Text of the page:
Organophosphates (OP)

What do they treat?

Flies Ticks Lice

When using OPs to target a particular parasite, be aware that they will be treating any other of the above-mentioned parasites that are present. This can increase the development of chemical resistance by all of these parasites each time an OP product is used.

Note: Toxic to humans

How can they be administered?

A variety of application methods for administering pesticide products to cattle are in use.

Ear tags Spray on Dip Backrubber Powder

Premises surface spray Premises paintable bait

  • Ear tags, spray on, pour-on and dips should be correctly applied to all cattle in a mob to ensure effective control.
  • Only powder treat affected animals for flystrike.

Resistance

Reported in: Flies Ticks

What is resistance?

Figure 1. History of cattle tick resistance to OP coumaphos in Queensland. Image courtesy of Queensland Department of Agriculture and Fisheries.
Figure 1. History of cattle tick resistance to OP coumaphos in Queensland. Image courtesy of Queensland Department of Agriculture and Fisheries.
Figure 2. History of cattle tick resistance to OP diazinon in Queensland. Image courtesy of Queensland Department of Agriculture and Fisheries.
Figure 2. History of cattle tick resistance to OP diazinon in Queensland. Image courtesy of Queensland Department of Agriculture and Fisheries.
Figure 3. History of cattle tick resistance to OP chlorpyrifos (dursban) in Queensland. Image courtesy of Queensland Department of Agriculture and Fisheries.
Figure 3. History of cattle tick resistance to OP chlorpyrifos (dursban) in Queensland. Image courtesy of Queensland Department of Agriculture and Fisheries.

Safety

Everyone working in the rural industry has a ‘duty of care’; a legal obligation to provide a safe workplace for everyone on the property.

  • Toxic to humans.
  • Occupational health and safety risks necessitate greater care during storage, use and disposal of OPs.
  • OPs may be absorbed through human skin, inhaled in vapours or absorbed by ingestion.
  • Absorption is enhanced by moisture on the skin surface (e.g. sweat or contaminated clothes).
  • OPs are readily absorbed through breaks in the skin, such as cuts, cracked skin and sores.
  • Use appropriate personal protective equipment (PPE) for application method.

Withholding   

Withholding periods are mandatory with all registered veterinary products used to treat animals for internal and external parasites.    

  • Always check the product label before use for specific withholding periods (WHP) and export slaughter intervals (ESI) periods. Current ESI periods can be confirmed on the APVMA website.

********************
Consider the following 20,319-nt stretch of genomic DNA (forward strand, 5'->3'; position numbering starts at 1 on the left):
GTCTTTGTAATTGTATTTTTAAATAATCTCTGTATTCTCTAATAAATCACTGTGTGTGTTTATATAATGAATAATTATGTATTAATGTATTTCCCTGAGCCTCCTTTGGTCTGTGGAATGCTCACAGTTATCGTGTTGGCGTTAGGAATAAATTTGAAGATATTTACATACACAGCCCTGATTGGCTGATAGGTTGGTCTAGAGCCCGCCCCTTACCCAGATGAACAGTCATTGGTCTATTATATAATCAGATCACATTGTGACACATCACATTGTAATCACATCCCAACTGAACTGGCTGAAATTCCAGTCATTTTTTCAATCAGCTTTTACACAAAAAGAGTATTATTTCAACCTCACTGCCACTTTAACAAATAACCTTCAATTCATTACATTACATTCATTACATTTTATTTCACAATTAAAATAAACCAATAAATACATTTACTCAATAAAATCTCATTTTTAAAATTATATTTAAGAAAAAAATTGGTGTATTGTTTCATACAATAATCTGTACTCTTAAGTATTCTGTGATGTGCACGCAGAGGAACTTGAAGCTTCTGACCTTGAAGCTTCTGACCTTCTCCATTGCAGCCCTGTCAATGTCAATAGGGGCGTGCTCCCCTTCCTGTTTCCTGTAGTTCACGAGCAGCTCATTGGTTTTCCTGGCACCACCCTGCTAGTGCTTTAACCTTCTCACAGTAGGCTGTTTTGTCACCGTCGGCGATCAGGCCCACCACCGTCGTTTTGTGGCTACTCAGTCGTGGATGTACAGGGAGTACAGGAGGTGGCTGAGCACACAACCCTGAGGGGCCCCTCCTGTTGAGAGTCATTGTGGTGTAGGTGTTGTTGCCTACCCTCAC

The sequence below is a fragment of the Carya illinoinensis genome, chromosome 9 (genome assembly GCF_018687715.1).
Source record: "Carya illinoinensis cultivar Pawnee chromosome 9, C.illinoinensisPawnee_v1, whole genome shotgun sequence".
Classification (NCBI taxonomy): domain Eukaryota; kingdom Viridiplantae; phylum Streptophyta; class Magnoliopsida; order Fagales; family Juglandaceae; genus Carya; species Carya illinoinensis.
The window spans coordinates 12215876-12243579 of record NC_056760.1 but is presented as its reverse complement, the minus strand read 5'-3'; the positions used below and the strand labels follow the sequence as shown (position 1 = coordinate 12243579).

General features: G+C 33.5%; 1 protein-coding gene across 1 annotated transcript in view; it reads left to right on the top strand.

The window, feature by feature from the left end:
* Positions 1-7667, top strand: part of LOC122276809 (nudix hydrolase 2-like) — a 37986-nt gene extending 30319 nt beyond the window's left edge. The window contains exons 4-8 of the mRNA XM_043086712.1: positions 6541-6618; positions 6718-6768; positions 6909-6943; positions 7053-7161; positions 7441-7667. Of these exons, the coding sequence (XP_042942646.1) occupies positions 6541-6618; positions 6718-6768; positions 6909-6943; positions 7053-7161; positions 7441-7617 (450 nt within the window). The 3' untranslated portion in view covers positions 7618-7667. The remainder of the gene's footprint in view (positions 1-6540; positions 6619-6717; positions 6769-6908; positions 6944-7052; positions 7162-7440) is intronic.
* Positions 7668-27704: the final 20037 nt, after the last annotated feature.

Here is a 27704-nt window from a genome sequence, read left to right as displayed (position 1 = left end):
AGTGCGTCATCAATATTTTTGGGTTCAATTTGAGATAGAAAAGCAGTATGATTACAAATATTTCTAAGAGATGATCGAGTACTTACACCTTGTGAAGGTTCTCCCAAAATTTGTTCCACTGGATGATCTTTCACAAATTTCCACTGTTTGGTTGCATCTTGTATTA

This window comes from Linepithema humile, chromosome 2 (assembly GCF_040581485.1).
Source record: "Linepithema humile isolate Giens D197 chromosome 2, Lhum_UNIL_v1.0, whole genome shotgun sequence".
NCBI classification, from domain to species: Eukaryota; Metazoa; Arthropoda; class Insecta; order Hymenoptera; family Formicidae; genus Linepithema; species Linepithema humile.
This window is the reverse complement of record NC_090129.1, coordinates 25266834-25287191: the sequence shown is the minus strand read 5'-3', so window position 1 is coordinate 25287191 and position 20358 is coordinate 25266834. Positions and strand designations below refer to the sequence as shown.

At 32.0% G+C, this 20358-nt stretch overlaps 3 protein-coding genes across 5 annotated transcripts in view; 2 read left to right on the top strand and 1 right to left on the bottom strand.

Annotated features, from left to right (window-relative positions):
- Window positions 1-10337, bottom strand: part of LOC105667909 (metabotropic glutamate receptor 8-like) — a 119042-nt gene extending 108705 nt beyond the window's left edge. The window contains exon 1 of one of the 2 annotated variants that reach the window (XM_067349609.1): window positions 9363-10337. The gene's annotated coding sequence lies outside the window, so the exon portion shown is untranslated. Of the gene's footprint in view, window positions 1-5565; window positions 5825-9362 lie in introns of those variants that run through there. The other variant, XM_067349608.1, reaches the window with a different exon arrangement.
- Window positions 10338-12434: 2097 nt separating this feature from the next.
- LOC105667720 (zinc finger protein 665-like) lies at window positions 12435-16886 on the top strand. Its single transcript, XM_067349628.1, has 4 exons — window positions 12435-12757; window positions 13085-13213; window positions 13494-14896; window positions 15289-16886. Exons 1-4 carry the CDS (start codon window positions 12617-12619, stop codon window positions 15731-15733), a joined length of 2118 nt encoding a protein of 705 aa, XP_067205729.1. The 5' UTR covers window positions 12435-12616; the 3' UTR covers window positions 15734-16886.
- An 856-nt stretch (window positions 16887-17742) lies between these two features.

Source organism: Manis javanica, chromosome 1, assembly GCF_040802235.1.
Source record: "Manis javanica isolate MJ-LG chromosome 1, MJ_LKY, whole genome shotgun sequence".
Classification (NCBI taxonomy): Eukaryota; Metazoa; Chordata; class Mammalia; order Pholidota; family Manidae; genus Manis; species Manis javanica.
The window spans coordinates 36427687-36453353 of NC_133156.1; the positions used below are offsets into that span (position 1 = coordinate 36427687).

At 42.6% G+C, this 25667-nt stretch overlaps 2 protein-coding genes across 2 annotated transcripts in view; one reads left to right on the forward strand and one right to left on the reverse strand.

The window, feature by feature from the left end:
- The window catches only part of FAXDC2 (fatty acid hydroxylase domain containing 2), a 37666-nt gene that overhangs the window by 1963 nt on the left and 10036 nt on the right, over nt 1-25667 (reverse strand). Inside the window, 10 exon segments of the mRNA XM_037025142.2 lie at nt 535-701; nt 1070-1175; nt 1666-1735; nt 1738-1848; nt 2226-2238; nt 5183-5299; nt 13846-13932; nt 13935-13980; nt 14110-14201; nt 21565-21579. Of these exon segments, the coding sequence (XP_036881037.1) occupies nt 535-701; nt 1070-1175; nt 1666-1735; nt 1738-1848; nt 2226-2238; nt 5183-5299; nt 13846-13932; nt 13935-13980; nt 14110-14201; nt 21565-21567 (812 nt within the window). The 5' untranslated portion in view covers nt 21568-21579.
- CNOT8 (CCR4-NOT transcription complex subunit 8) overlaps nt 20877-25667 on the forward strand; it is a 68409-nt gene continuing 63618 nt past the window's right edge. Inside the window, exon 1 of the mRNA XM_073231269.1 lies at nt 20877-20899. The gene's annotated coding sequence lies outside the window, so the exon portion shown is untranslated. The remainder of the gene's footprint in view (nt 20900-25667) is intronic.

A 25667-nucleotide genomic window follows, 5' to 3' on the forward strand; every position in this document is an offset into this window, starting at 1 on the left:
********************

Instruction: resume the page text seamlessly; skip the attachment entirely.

Types of organophosphate

A guide to the different actives and the pests they affect are in Table 1. See the Products Search Guides for LiceBoss, WormBoss, TickBoss and FlyBoss for the appropriate formulation and application method for your target pest. Note combinations and mixtures of actives may improve treatment efficacy.

Table 1. Organophosphates, their actives, combinations and mixtures and a summary of the targeted parasites for which formulations are registered for. Boxed check marks indicate the pest targeted by multiple actives.

Chemical

Pests targeted (may vary with formulation)

Worms

Flies

Ticks

Lice

Mites

Buffalo fly Stable fly

Premises flies*

Fly strike

Cattle tick Paralysis tick Bush tick

OPs

 

 

 

 

 

 

 

Azamethiphos

 

 

 

 

 

 

Chlorfenvinphos

 

 

 

 

Chlorpyrifos

 

 

 

 

 

Coumaphos

 

 

 

 

 

 

Diazinon

 

 

 

Ethion

 

 

 

 

 

 

Maldison

 

 

 

 

 

 

Pirimphos-methyl

 

 

 

 

 

 

Tetrachlorvinphos

 

 

 

 

 

 

Trichlorfon

 

 

 

 

 

 

Combination (all actives target boxed parasite)

             

Chlorfenvinphos and cypermethrin

 

Buffalo fly

   

Cattle and other ticks

 

Ethion and deltamethrin

 

Buffalo fly

   

Cattle and bush tick

   

Diazinon and pyrethrins

           

*IRAC Mode of Action group 1B

What are they?

Organophosphates (OPs) are synthetic chemicals that belong to the organic esters of phosphoric acid. OPs kill insects by altering normal neurotransmission.

How do they work?

OPs have a broad spectrum of activity.

Most OPs act by contact with the insect—a few are also systemic. OPs exert their effects on the nervous system of organisms. As such, they are relatively fast-acting and susceptible insects will be killed within 4–8 hours of exposure.

OPs cause accumulation of acetylcholine (ACh) by blocking the enzyme (acetylcholinesterase) which normally breaks down this neurotransmitter. ACh is common to both insects and mammals and as a result, OPs are toxic to humans.